The Boston Celtics are one of the world’s most popular and valuable pro sports teams. Celtics President Rich Gotham talks about the business side of sports and how the team is growing the brand around the world.
CEO at C Space
In sports, loyalty doesn’t keep the stadium lights on, and it doesn’t pay our favorite players. Professional sports teams are a fascinating case study in customer engagement. Where most businesses aspire to turn customers into loyal fans, for pro sports teams it’s the opposite – turn loyal fans into profitable customers.
For a league like the NBA, and for a team like the Boston Celtics, those fans live all around the world. In January 2018, the Celtics will play their first-ever game in London, and plans are in the works to soon play a game in China.
“Social media has really opened our eyes to exactly how big our fanbase is” says Rich Gotham, President of the Boston Celtics, on the Outside In podcast. “We have more social media followers in the Philippines than we do in the greater Boston area. The same is true for China and Australia,” he says of the team’s more than 12 million global fans and followers.
As President, Gotham oversees the Celtics business and is responsible for growing the brand. He joined the team in 2003, shortly after it was purchased for $360 million by venture capital and private equity partners. At the time, despite being the most decorated franchise in NBA history, he says the Celtics were “an under-managed asset.” The team wasn’t winning games. The new owners were looking for management that could turn things around on the court and create an organizational culture that was invested in winning.
Like the Celtics, every pro sports team has to balance growth with a fixed amount of “inventory” – a set amount of games per season, a certain number of advertisements played during broadcasts, and a finite amount of seats in the stadium or arena. And so, Gotham stresses the importance of “creating experiences and access through content” to get people closer to the team, anytime and anywhere. As do all NBA teams, the Celtics have in-house production staff that creates content like player interview videos and behind-the-scenes stories. Social media is the ideal vehicle for broadcasting that content to larger and larger audiences; the team is currently in the process of hiring a Mandarin speaking person to oversee its Chinese social media and web content.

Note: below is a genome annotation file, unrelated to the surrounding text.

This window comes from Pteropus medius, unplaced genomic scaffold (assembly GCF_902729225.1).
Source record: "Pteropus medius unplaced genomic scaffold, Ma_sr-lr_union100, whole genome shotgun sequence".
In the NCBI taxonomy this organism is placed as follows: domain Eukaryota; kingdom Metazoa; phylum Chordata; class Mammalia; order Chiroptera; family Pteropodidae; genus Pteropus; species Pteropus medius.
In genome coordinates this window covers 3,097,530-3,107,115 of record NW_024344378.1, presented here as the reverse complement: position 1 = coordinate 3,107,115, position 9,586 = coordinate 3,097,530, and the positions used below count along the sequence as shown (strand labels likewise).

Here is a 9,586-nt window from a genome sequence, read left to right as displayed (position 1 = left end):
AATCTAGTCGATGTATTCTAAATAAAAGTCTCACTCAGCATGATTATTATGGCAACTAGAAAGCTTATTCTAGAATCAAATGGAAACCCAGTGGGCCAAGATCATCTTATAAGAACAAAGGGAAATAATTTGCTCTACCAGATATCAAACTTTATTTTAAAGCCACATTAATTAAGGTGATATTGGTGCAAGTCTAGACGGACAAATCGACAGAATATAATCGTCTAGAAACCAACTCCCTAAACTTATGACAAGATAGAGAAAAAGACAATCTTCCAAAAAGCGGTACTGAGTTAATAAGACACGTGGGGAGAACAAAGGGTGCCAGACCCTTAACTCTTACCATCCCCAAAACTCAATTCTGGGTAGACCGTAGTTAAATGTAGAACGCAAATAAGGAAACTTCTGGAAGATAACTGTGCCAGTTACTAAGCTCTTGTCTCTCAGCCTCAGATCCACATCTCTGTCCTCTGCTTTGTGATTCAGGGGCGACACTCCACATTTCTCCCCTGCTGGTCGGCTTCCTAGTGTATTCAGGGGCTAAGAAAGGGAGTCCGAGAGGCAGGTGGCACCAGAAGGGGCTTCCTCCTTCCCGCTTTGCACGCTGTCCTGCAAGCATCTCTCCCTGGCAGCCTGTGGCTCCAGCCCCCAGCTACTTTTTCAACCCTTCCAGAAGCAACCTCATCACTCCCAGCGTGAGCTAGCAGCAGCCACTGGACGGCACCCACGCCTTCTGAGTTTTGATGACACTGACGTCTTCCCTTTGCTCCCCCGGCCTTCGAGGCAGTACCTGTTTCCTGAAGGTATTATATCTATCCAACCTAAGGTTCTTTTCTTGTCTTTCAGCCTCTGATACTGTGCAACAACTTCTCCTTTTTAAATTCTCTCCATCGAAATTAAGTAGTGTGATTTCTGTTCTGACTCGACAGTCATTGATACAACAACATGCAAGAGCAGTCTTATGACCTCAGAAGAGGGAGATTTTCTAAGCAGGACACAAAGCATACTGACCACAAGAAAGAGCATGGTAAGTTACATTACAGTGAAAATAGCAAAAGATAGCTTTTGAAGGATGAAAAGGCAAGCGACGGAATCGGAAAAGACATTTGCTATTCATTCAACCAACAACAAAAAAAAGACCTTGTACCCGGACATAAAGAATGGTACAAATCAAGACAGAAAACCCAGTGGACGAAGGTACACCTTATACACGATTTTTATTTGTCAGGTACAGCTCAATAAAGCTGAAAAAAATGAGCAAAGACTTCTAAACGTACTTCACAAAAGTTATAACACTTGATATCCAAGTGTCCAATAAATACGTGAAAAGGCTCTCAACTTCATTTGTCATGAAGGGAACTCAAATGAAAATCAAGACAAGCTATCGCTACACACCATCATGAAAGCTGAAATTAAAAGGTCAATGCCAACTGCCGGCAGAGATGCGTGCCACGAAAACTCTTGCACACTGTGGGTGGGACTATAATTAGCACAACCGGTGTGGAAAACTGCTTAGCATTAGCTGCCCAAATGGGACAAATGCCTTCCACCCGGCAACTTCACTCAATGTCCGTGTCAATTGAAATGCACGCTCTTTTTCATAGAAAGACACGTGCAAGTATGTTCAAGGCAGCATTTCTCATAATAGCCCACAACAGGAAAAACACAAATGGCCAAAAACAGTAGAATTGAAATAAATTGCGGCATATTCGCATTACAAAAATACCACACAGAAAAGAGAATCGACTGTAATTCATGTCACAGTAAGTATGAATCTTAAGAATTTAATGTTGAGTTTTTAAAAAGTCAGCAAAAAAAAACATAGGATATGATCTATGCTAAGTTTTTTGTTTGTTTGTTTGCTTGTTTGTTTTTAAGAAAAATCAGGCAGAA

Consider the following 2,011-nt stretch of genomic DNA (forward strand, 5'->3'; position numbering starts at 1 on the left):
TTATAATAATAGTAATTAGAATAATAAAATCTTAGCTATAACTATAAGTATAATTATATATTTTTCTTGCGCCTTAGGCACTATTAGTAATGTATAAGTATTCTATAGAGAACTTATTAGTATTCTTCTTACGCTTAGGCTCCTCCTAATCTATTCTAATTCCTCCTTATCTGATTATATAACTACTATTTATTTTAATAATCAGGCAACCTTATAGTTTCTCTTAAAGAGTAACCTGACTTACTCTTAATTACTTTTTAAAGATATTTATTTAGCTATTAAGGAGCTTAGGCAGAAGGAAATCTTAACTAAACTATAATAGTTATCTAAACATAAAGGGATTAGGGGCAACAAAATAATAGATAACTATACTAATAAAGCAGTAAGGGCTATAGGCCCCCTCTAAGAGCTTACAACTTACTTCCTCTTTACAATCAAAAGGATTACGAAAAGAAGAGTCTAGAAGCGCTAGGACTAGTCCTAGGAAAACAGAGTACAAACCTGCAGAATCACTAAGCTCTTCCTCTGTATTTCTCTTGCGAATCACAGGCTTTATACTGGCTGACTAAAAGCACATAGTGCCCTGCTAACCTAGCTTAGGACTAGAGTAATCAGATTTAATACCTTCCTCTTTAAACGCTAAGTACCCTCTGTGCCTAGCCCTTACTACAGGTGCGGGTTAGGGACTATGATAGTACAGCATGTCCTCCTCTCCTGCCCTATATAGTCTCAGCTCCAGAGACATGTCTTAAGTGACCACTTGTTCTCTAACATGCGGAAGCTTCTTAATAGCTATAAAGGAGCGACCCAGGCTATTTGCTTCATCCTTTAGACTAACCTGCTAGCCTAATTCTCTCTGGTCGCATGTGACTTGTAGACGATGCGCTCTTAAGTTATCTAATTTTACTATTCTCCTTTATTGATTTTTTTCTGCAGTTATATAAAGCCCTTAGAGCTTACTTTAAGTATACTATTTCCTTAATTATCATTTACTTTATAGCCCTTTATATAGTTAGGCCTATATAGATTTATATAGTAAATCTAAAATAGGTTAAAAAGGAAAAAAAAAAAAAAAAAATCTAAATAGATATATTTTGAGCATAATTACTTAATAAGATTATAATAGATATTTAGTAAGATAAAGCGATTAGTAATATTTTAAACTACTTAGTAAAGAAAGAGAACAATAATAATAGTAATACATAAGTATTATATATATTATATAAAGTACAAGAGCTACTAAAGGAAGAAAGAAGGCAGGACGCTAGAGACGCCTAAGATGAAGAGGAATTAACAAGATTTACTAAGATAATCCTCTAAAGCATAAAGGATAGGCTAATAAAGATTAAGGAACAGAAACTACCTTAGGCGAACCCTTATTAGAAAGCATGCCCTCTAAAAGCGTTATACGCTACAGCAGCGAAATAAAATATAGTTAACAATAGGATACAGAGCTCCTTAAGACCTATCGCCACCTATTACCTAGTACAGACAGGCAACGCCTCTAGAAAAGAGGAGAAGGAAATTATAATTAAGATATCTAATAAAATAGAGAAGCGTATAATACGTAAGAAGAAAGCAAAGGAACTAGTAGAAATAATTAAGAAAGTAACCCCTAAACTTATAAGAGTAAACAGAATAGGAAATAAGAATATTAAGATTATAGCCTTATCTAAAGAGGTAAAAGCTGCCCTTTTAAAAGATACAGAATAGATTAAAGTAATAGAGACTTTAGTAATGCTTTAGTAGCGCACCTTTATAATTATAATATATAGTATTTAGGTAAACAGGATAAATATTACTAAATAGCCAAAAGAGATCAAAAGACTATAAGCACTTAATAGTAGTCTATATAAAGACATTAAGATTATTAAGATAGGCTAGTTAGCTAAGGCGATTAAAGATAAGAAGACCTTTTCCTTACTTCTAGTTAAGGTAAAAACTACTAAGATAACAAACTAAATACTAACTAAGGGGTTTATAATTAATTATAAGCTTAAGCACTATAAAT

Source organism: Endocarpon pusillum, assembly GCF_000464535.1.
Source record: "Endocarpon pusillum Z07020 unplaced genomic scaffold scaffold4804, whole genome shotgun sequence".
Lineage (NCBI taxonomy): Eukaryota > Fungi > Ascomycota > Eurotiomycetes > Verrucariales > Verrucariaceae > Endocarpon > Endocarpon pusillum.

Gotham has helped elevate the Celtics to the NBA’s fifth most valuable team, today valued at an estimated $2.2 billion. This year, the Celtics are one of 9 NBA teams so far who will feature brand sponsor logos directly on players’ jerseys. Celtics players will sport the General Electric (GE) logo as part of a multi-year partnership with the Boston-based company, who is the team’s exclusive data science and analytics partner. Gotham’s hope is that this partnership will help fuel the team’s competitive advantage. “You can imagine the appeal to GE to have people watching Celtics games in China – 400 million people a year with that GE patch visible. Ultimately, it’s about growing our business so that we can continue to invest in our product and our player payroll.”
While the NBA is the first of the four major North American sports leagues to take this route, Gotham says that, with the rapid pace at which people are watching games and consuming sports content, it’s only a matter of time before the other leagues follow suit. “I frankly think that you’ll see other professional sports teams in the U.S. gravitate there because it’s not just about the money. It’s really the way media is changing.”
Still, the logo decision has not been without controversy. Some Celtics fans see it as defiling the classic Celtics green jersey, and they worry that GE is the first of many brands whose logos may one day occupy sacred jersey real estate.
Gotham acknowledges fans’ concerns, but he insists that the decision is best for the team’s success. As a lifelong Celtics fan himself, he understands and reveres the team’s storied heritage. “They call it Celtic mystique, Celtic pride,” he says of the team’s intangible brand value. “The tradition and the legacy, our playing surface, the parquet floor – these are all things that are a big part of our brand. If you’re not a sports team, it’s almost impossible to create that kind of an emotional attachment with the consumer.”
While not all brands can as easily achieve that connection and level of engagement, brands of all kinds – and anywhere the world – can learn a lot from the Boston Celtics. The emotional connection fans have to the team feels vivid and real because, to them, it is. Emotion has always driven our loyalty. Brands that understand this, and use it to grow, will win customer’s hearts…and the game of business.
You may be interested in:
Getting the Most from an Online Customer Community
Harvard Business Review